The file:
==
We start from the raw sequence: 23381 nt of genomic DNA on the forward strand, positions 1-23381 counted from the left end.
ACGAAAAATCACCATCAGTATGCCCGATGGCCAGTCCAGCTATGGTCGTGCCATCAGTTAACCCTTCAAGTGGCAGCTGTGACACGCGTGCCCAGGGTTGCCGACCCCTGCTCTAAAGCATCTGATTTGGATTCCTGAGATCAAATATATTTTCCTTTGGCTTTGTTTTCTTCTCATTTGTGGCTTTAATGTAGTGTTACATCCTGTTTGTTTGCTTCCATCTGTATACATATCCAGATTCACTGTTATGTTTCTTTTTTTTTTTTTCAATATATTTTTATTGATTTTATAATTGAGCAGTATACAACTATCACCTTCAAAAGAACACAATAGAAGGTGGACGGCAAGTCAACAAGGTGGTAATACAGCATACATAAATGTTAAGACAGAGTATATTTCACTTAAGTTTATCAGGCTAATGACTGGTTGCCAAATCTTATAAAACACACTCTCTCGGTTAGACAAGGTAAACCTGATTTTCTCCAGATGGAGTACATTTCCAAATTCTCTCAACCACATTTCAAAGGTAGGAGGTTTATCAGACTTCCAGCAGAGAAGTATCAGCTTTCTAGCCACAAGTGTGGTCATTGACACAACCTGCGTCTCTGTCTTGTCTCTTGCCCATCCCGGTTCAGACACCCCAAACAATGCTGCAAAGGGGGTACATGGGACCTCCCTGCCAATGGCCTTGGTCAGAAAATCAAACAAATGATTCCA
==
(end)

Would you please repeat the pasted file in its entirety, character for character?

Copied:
We start from the raw sequence: 23381 nt of genomic DNA on the forward strand, positions 1-23381 counted from the left end.
ACGAAAAATCACCATCAGTATGCCCGATGGCCAGTCCAGCTATGGTCGTGCCATCAGTTAACCCTTCAAGTGGCAGCTGTGACACGCGTGCCCAGGGTTGCCGACCCCTGCTCTAAAGCATCTGATTTGGATTCCTGAGATCAAATATATTTTCCTTTGGCTTTGTTTTCTTCTCATTTGTGGCTTTAATGTAGTGTTACATCCTGTTTGTTTGCTTCCATCTGTATACATATCCAGATTCACTGTTATGTTTCTTTTTTTTTTTTTCAATATATTTTTATTGATTTTATAATTGAGCAGTATACAACTATCACCTTCAAAAGAACACAATAGAAGGTGGACGGCAAGTCAACAAGGTGGTAATACAGCATACATAAATGTTAAGACAGAGTATATTTCACTTAAGTTTATCAGGCTAATGACTGGTTGCCAAATCTTATAAAACACACTCTCTCGGTTAGACAAGGTAAACCTGATTTTCTCCAGATGGAGTACATTTCCAAATTCTCTCAACCACATTTCAAAGGTAGGAGGTTTATCAGACTTCCAGCAGAGAAGTATCAGCTTTCTAGCCACAAGTGTGGTCATTGACACAACCTGCGTCTCTGTCTTGTCTCTTGCCCATCCCGGTTCAGACACCCCAAACAATGCTGCAAAGGGGGTACATGGGACCTCCCTGCCAATGGCCTTGGTCAGAAAATCAAACAAATGATTCCA